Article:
Meanwhile, with his uncle Taddeo, his brother Francesco and his nephews Francesco and Antonio, the family from Florence had settled in Rome and entrusted the most important builders of their time, Carlo Maderno, Francesco Borromini and Bernini, with the construction of Palazzo Barberini. Palazzo Barberini gave decisive impetus to the art of the Baroque period. Like Bernini's ciborium in St. Peter's, the ceiling fresco in the Audienzsaal still bears witness today to the aspirations and ambitions of Pope Urban VIII: virtues flank the allegory of Divine Providence of his pontificate and present the Pope's tiara and the keys of Peter. Among them personifications of faith, love and hope form a laurel wreath which surrounds the bees of the family coat of arms. With his inventiveness Pietro da Cortona's ceiling fresco set new standards and became like the staircases of the Palazzos Signum of the epoch designed by Bernini and Borromini.

    Since the opening of the Museum Barberini in Potsdam in January 2017, it has been the wish to realize a joint project with the Palazzo Barberini in Rome. The Museum Barberini was named after the Palais Barberini, which Frederick the Great had built in the seventies of the 18th century on the Old Market Square in Potsdam. Destroyed in the Second World War, it was rebuilt by the Hasso Plattner Foundation between 2013 and 2016 as a modern museum building. The Prussian King Frederick the Great had wished for an Italian piazza for Potsdam and was inspired by a copper engraving by Piranesi, which shows the Palazzo Barberini in Rome. Friedrich thus established a relationship with the family seat of the Barberini and - quite ironically - with the most important art pope of the Baroque period.

    The exhibition Baroque Pathways: The National Galleries Barberini Corsini in Rome collects 56 masterpieces. It is a joint project of the namesisters in Rome and Potsdam and owes its existence to the collaboration of Maurizia Cicconi and Michele Di Monte, curators of the Roman national galleries, and Inés Richter-Musso, guest curator of the Barberini Museum in Potsdam.

    A symposium in Potsdam in October 2018 prepared the exhibition catalogue. Like the exhibition, the catalogue essays range from the Barberini as patrons of the arts to the emergence and influence of the Roman Baroque and the Italian longing of the Prussian kings.

  • April 11, 2019 | Press Release
    Extended opening hours during the Picasso exhibition

    Since its opening, the exhibition "Picasso. The Late Work" in the Barberini Museum attracts around 1,700 visitors a day, and significantly more at weekends. In order to respond to the high number of visitors, especially at weekends, the museum now offers longer opening hours on Saturdays. Until the end of the exhibition (June 16, 2019), interested visitors have the opportunity to visit the museum until 9 p.m. on Saturday.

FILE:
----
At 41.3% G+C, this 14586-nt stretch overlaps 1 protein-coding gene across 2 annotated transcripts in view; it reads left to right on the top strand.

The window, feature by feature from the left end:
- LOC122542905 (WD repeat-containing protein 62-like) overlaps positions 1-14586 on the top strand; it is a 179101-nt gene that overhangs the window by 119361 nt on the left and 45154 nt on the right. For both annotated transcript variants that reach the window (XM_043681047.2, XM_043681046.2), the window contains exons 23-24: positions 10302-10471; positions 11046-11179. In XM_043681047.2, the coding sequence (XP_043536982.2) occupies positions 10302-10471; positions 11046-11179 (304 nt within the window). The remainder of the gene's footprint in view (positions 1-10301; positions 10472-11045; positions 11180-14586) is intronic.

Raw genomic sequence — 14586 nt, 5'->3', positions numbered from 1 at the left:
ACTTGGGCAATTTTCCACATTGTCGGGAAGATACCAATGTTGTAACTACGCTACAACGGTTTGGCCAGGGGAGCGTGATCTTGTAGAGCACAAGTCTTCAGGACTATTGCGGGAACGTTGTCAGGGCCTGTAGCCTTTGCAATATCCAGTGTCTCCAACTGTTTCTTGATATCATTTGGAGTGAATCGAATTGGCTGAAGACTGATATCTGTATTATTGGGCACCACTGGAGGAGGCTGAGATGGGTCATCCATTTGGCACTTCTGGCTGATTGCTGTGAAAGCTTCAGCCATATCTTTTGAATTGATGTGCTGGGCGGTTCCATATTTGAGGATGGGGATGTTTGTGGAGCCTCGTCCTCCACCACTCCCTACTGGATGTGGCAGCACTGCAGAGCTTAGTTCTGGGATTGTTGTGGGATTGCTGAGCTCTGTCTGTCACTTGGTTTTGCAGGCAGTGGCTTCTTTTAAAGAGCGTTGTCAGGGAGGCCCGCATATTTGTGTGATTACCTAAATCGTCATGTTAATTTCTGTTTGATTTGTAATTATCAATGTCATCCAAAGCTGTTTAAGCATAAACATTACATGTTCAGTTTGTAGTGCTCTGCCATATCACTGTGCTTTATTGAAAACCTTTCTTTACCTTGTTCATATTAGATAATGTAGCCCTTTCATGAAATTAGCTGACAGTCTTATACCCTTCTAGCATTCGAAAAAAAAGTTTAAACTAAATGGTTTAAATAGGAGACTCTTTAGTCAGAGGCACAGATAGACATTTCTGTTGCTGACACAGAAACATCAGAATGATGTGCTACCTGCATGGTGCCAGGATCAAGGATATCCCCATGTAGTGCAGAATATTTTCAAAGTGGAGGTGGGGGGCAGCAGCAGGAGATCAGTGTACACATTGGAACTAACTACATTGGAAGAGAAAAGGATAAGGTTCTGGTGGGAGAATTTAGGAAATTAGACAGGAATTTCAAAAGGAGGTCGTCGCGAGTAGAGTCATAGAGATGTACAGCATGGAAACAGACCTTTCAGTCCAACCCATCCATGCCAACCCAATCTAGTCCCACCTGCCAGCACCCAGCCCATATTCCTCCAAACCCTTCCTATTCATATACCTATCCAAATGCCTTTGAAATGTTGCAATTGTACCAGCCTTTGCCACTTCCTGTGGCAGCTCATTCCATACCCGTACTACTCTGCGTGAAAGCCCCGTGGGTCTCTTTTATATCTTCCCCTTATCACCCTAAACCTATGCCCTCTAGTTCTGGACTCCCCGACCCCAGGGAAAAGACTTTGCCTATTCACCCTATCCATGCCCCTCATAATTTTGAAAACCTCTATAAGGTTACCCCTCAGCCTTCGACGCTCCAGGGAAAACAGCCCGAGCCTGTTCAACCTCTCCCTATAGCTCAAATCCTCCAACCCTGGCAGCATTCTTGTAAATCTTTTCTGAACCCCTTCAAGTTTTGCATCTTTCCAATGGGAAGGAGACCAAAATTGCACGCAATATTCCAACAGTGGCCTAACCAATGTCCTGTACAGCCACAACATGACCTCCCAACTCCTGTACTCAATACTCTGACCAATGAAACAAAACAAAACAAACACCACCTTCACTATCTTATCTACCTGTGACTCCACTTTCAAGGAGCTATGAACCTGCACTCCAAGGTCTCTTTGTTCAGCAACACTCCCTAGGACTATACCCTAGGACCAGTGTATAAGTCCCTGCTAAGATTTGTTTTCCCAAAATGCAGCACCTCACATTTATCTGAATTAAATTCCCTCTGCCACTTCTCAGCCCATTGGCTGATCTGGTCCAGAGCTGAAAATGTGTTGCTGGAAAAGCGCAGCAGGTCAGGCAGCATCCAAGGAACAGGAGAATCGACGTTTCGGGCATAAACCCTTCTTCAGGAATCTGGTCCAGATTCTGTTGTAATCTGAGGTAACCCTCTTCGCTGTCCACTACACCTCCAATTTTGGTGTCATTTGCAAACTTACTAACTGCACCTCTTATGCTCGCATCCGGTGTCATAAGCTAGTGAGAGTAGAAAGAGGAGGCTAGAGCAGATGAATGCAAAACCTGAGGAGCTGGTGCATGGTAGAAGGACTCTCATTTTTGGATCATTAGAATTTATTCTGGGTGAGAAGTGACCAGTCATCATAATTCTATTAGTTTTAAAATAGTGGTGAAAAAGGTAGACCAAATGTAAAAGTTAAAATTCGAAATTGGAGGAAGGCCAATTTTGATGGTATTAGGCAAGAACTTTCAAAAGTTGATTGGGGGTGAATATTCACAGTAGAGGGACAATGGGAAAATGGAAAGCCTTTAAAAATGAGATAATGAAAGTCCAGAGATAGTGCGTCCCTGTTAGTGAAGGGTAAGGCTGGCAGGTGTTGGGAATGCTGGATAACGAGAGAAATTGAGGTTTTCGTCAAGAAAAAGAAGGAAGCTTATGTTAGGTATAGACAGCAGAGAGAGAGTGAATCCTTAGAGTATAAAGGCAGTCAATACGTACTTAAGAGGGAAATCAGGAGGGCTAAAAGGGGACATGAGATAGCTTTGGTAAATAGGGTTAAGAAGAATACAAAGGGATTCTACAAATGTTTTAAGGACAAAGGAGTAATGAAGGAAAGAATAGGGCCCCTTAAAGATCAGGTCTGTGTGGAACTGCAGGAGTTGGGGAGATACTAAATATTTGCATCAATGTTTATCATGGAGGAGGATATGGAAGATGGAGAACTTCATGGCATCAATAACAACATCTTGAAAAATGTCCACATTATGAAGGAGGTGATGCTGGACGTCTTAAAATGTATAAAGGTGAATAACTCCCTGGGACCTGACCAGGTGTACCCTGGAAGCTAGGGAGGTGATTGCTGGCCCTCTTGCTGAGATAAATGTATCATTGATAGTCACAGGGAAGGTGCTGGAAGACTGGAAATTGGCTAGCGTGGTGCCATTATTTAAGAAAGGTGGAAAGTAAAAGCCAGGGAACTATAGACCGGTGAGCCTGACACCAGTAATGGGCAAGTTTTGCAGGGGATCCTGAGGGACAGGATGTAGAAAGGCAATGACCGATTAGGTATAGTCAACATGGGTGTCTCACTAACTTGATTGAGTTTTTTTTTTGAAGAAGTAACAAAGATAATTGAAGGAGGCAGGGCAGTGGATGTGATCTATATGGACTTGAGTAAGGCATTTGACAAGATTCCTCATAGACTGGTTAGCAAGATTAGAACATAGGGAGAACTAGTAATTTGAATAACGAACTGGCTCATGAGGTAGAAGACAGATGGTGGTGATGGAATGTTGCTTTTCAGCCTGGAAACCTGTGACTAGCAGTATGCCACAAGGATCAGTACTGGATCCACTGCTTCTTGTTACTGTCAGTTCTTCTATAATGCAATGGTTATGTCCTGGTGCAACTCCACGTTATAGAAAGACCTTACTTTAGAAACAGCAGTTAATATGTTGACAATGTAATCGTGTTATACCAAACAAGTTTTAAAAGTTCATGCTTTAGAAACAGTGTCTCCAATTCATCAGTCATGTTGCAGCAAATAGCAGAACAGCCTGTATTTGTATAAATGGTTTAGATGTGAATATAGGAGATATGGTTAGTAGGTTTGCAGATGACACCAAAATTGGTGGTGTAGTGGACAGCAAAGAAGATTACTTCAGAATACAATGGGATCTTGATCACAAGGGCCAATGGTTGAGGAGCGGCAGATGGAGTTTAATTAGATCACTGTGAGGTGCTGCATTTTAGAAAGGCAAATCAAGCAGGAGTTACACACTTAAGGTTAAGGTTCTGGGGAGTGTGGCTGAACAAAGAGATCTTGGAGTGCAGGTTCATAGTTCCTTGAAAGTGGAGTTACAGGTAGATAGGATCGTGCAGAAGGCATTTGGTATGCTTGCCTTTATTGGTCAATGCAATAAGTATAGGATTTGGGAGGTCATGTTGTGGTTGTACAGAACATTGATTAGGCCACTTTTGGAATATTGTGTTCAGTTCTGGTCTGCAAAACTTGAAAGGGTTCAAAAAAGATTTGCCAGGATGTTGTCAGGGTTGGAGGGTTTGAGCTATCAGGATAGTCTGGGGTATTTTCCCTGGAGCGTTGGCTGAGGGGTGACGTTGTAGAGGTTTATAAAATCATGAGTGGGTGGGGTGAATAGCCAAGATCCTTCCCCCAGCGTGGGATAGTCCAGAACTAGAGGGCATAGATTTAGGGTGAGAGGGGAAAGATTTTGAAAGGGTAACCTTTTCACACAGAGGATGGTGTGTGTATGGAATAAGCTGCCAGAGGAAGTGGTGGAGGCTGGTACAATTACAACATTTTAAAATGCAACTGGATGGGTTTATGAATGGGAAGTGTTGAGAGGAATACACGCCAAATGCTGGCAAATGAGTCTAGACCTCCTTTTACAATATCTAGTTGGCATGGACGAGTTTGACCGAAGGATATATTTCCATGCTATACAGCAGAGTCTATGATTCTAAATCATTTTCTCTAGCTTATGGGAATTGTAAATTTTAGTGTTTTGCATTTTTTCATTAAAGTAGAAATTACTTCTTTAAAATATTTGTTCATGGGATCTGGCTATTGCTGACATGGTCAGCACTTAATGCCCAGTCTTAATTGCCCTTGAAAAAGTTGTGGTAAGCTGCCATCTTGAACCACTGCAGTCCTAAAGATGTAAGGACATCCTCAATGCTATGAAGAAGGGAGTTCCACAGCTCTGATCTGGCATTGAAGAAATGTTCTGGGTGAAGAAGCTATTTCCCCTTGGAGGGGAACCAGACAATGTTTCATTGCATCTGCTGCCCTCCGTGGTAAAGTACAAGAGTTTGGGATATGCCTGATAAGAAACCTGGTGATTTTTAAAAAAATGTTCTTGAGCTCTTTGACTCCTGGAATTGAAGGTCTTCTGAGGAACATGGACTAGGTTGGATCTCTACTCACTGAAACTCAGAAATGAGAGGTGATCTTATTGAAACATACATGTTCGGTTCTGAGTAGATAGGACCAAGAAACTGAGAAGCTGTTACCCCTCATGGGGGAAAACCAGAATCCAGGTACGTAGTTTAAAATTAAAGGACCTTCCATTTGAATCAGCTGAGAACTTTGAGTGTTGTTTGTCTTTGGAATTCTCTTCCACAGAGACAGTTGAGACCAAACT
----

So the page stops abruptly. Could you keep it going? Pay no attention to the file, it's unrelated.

"We are very pleased about the great interest in our Picasso show. It's great that our enthusiasm for Picasso's late work, his artistic metamorphoses and his ingenious creativity in the last years of his life has also spread to our visitors," says Ortrud Westheider, Director of the Barberini Museum. "We hope that many more visitors will take advantage of this unique opportunity: In the selection made by guest curator Bernardo Laniado-Romero - over 130 paintings, drawings, sculptures, ceramics and prints - there are numerous works that will be shown for the first time in Germany, as well as some that will be presented in a museum for the first time ever. We are deeply grateful to Catherine Hutin, Jacqueline Picasso's daughter, for this generous loan and her confidence in our house. You shouldn't miss the opportunity to experience the diversity and topicality of Picasso's oeuvre in our show from 1954 to 1973".

  • February 12, 2019 | Press Release
    Picasso: The Late Work (03/09–06/16/2019)

    Picasso: The Late Work

    From the collection of Jacqueline Picasso
    March 9 to June 16, 2019

    Pablo Picasso (1881–1973) is famous for shaking up art in the 20th century, for resetting the bar in painting, sculpture, printmaking, and ceramics. Not so well-known are the last two decades in his career, when Picasso produced more portraits of his wife Jacqueline than of any other model. The exhibition Picasso: The Late Work shows just how innovative Picasso remained until the end of his life. All the loans are from the collection of Jacqueline Picasso (1927–1986). Her daughter Catherine Hutin granted permission for the Museum Barberini to show these items rarely seen in public. The selection by guest curator Bernardo Laniado-Romero includes many works that are being displayed in Germany for the first time, and a few that have never been presented in a museum before.